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How Your Kids Can Help Haiti (page 2)

 How Your Kids Can Help Haiti

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Updated on Jan 25, 2010

Many parents are wondering at what age it is appropriate to talk to children about disasters such as the earthquake in Haiti. “You have to take into account several pretty big aspects,” says Teal Bucci, “and one is the developmental appropriateness of such conversations and the ability of students at various age levels to be able to comprehend things that are outside of their world.”

Teal Bucci explains that parents need to put things in a context that children can understand. And no, you don’t want to talk about great tragedy or devastation with four- and five-year-olds. But with upper elementary-age kids and middle school kids, you can talk about things that are happening around the globe. “You can look at maps and relate what you’re trying to teach that child to their world,” Teal Bucci says. “You talk about where Haiti is with respect to where the child lives, and then you can talk about where grandma lives, for example—so they can see that relativeness of the distances compared to where Haiti is.”

Teal Bucci also suggests that parents help children look at similarities and differences between their lives and the lives of children in Haiti. What does education look like here? What does education look like in Haiti? For example, Teal Bucci explains, most families in Haiti cannot afford to send all of their children to school—they have to choose which of their children will get an education. Children in Haiti sit on benches in school. They have one pencil that they sharpen with a razor blade, and often walk as far as three miles to get to school each day. (For more details, visit Teal Bucci’s Haiti Empowerment Project.)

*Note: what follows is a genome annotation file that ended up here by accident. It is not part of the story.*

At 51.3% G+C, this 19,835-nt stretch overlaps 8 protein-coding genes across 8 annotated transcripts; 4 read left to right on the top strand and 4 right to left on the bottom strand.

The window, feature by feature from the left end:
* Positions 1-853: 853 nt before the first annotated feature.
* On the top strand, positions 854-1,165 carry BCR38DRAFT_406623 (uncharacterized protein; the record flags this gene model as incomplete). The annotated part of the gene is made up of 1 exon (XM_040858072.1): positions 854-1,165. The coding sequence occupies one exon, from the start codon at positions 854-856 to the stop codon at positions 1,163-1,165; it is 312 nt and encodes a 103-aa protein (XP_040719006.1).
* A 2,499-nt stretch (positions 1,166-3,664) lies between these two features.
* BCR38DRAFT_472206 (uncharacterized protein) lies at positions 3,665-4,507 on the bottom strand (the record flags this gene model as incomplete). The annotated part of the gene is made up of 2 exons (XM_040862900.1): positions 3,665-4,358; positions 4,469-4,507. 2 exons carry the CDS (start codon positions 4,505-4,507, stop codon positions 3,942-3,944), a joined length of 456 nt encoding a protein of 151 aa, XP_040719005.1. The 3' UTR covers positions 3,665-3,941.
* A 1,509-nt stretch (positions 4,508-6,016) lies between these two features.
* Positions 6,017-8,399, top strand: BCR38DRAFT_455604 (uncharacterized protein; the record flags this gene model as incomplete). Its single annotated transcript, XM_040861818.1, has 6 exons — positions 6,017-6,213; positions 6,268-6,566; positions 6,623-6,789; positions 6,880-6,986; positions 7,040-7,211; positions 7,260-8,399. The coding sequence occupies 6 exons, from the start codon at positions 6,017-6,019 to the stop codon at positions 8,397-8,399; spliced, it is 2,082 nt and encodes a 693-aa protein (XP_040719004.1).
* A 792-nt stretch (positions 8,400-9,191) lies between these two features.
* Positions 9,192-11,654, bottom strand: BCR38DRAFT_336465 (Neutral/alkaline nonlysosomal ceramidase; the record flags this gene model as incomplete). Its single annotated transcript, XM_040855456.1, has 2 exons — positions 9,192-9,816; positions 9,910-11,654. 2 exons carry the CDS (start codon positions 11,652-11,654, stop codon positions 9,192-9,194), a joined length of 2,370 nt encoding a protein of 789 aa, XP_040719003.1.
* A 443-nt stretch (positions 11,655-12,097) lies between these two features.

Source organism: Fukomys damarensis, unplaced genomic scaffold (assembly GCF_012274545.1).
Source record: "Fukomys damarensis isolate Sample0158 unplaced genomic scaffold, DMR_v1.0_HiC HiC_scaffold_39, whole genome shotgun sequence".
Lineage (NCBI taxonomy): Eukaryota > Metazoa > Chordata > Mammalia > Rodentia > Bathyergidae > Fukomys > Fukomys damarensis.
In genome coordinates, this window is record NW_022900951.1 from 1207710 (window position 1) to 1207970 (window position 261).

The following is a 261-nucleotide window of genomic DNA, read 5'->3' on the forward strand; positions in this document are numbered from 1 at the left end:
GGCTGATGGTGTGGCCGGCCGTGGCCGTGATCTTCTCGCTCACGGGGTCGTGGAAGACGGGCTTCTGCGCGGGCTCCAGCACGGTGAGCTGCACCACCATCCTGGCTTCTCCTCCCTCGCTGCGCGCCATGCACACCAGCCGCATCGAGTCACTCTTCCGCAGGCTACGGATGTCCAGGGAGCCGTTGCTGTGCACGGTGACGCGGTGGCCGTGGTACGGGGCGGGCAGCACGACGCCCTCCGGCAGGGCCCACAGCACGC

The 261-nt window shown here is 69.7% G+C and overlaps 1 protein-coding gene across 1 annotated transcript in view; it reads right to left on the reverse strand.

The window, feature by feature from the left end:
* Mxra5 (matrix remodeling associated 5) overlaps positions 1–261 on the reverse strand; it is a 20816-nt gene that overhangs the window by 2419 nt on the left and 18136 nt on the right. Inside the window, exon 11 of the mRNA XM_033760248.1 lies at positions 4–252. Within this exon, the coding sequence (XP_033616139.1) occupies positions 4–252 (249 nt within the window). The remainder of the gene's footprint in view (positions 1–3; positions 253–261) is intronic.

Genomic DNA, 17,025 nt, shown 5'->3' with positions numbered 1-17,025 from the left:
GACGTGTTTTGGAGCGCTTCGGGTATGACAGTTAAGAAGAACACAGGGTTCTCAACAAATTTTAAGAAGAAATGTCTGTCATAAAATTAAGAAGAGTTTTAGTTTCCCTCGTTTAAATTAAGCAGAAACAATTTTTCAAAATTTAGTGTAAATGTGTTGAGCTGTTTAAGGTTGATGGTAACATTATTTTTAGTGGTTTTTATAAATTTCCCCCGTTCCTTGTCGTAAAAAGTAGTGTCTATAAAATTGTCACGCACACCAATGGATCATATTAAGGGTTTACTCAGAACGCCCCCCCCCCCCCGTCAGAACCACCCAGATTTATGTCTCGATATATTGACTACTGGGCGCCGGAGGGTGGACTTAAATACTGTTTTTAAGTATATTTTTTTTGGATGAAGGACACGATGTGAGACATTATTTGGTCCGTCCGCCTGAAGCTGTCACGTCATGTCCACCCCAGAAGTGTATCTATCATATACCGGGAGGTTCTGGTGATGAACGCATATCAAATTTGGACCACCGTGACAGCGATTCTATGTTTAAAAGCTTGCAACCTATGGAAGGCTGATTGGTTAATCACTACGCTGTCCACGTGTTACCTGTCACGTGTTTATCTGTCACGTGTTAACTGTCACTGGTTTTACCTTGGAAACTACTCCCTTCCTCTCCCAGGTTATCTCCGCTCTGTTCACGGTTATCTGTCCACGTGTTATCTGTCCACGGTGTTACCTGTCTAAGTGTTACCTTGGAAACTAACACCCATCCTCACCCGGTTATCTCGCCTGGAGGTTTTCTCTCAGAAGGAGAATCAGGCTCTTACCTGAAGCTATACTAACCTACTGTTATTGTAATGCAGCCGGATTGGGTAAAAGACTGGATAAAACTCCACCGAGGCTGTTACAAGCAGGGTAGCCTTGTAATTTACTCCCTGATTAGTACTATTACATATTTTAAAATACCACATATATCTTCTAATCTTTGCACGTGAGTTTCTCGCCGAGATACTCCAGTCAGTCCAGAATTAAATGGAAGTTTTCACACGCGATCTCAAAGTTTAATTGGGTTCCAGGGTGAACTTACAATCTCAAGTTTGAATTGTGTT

UNICEF offers a number of terrific resources if you’re looking to have conversations such as these with your children. UNICEF’s World Heroes game allows children to understand the value of volunteering. Parents can play the game with their children and use it as a springboard for discussion. How can we become world heroes? Why should we?

As UNICEF says, “Today it is your turn to change the world.”

Visit Teach UNICEF to find more free resources, including online games, for educators and parents to use with children in grades 3 through 12. Topics address global affairs issues such as poverty, gender equality, child survival, child labor, and water and sanitation.

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